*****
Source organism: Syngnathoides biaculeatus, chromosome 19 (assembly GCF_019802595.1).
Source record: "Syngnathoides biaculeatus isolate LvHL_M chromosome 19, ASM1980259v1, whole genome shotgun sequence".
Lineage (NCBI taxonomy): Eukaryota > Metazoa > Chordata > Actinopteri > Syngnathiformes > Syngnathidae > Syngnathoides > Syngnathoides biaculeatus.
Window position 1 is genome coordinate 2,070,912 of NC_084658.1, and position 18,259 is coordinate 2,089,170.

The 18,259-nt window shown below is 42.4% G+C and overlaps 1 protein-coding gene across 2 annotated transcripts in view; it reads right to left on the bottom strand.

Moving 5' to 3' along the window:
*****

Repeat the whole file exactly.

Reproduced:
Source organism: Syngnathoides biaculeatus, chromosome 19 (assembly GCF_019802595.1).
Source record: "Syngnathoides biaculeatus isolate LvHL_M chromosome 19, ASM1980259v1, whole genome shotgun sequence".
Lineage (NCBI taxonomy): Eukaryota > Metazoa > Chordata > Actinopteri > Syngnathiformes > Syngnathidae > Syngnathoides > Syngnathoides biaculeatus.
Window position 1 is genome coordinate 2,070,912 of NC_084658.1, and position 18,259 is coordinate 2,089,170.

The 18,259-nt window shown below is 42.4% G+C and overlaps 1 protein-coding gene across 2 annotated transcripts in view; it reads right to left on the bottom strand.

Moving 5' to 3' along the window: